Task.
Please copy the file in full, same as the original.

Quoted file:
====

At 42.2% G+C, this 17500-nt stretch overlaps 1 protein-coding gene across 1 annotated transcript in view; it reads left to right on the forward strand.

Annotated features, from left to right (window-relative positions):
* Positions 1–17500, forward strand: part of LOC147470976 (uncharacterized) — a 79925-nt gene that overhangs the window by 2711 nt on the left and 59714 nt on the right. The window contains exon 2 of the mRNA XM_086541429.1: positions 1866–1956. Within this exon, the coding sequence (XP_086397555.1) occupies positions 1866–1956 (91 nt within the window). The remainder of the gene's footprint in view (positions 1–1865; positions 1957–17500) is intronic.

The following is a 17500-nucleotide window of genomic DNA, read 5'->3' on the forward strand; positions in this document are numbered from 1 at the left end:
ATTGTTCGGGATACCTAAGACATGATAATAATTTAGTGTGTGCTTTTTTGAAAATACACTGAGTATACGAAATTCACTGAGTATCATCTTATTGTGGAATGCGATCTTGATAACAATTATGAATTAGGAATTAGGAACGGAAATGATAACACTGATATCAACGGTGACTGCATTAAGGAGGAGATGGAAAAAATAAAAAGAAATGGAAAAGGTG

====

At 42.2% G+C, this 17500-nt stretch overlaps 1 protein-coding gene across 1 annotated transcript in view; it reads left to right on the forward strand.

Annotated features, from left to right (window-relative positions):
* Positions 1–17500, forward strand: part of LOC147470976 (uncharacterized) — a 79925-nt gene that overhangs the window by 2711 nt on the left and 59714 nt on the right. The window contains exon 2 of the mRNA XM_086541429.1: positions 1866–1956. Within this exon, the coding sequence (XP_086397555.1) occupies positions 1866–1956 (91 nt within the window). The remainder of the gene's footprint in view (positions 1–1865; positions 1957–17500) is intronic.

The following is a 17500-nucleotide window of genomic DNA, read 5'->3' on the forward strand; positions in this document are numbered from 1 at the left end:
ATTGTTCGGGATACCTAAGACATGATAATAATTTAGTGTGTGCTTTTTTGAAAATACACTGAGTATACGAAATTCACTGAGTATCATCTTATTGTGGAATGCGATCTTGATAACAATTATGAATTAGGAATTAGGAACGGAAATGATAACACTGATATCAACGGTGACTGCATTAAGGAGGAGATGGAAAAAATAAAAAGAAATGGAAAAGGTG